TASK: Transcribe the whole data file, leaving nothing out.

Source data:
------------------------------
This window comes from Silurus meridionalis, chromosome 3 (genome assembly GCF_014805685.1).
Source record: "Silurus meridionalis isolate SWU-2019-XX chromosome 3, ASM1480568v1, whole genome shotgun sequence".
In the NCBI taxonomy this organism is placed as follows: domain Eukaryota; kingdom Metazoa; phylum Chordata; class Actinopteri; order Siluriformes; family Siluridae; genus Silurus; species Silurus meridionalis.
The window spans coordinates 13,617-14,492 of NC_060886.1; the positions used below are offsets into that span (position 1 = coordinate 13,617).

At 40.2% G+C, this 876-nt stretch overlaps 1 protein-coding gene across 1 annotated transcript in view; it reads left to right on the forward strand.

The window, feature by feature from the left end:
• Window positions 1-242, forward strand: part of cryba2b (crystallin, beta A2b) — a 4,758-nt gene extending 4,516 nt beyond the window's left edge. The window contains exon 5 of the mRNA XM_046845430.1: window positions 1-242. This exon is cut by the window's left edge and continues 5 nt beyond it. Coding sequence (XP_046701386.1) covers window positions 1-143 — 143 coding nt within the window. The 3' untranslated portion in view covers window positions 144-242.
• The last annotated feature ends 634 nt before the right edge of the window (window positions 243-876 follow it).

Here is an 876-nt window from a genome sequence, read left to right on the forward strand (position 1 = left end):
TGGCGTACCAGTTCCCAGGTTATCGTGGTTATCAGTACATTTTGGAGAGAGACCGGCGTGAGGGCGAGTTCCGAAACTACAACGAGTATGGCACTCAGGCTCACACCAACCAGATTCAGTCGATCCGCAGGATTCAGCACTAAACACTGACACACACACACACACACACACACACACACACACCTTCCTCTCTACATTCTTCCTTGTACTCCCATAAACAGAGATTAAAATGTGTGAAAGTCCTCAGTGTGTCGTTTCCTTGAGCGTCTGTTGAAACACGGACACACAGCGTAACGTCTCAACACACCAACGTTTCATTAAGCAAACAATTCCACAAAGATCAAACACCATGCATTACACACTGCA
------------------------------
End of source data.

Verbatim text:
This window comes from Silurus meridionalis, chromosome 3 (genome assembly GCF_014805685.1).
Source record: "Silurus meridionalis isolate SWU-2019-XX chromosome 3, ASM1480568v1, whole genome shotgun sequence".
In the NCBI taxonomy this organism is placed as follows: domain Eukaryota; kingdom Metazoa; phylum Chordata; class Actinopteri; order Siluriformes; family Siluridae; genus Silurus; species Silurus meridionalis.
The window spans coordinates 13,617-14,492 of NC_060886.1; the positions used below are offsets into that span (position 1 = coordinate 13,617).

At 40.2% G+C, this 876-nt stretch overlaps 1 protein-coding gene across 1 annotated transcript in view; it reads left to right on the forward strand.

The window, feature by feature from the left end:
• Window positions 1-242, forward strand: part of cryba2b (crystallin, beta A2b) — a 4,758-nt gene extending 4,516 nt beyond the window's left edge. The window contains exon 5 of the mRNA XM_046845430.1: window positions 1-242. This exon is cut by the window's left edge and continues 5 nt beyond it. Coding sequence (XP_046701386.1) covers window positions 1-143 — 143 coding nt within the window. The 3' untranslated portion in view covers window positions 144-242.
• The last annotated feature ends 634 nt before the right edge of the window (window positions 243-876 follow it).

Here is an 876-nt window from a genome sequence, read left to right on the forward strand (position 1 = left end):
TGGCGTACCAGTTCCCAGGTTATCGTGGTTATCAGTACATTTTGGAGAGAGACCGGCGTGAGGGCGAGTTCCGAAACTACAACGAGTATGGCACTCAGGCTCACACCAACCAGATTCAGTCGATCCGCAGGATTCAGCACTAAACACTGACACACACACACACACACACACACACACACACACCTTCCTCTCTACATTCTTCCTTGTACTCCCATAAACAGAGATTAAAATGTGTGAAAGTCCTCAGTGTGTCGTTTCCTTGAGCGTCTGTTGAAACACGGACACACAGCGTAACGTCTCAACACACCAACGTTTCATTAAGCAAACAATTCCACAAAGATCAAACACCATGCATTACACACTGCA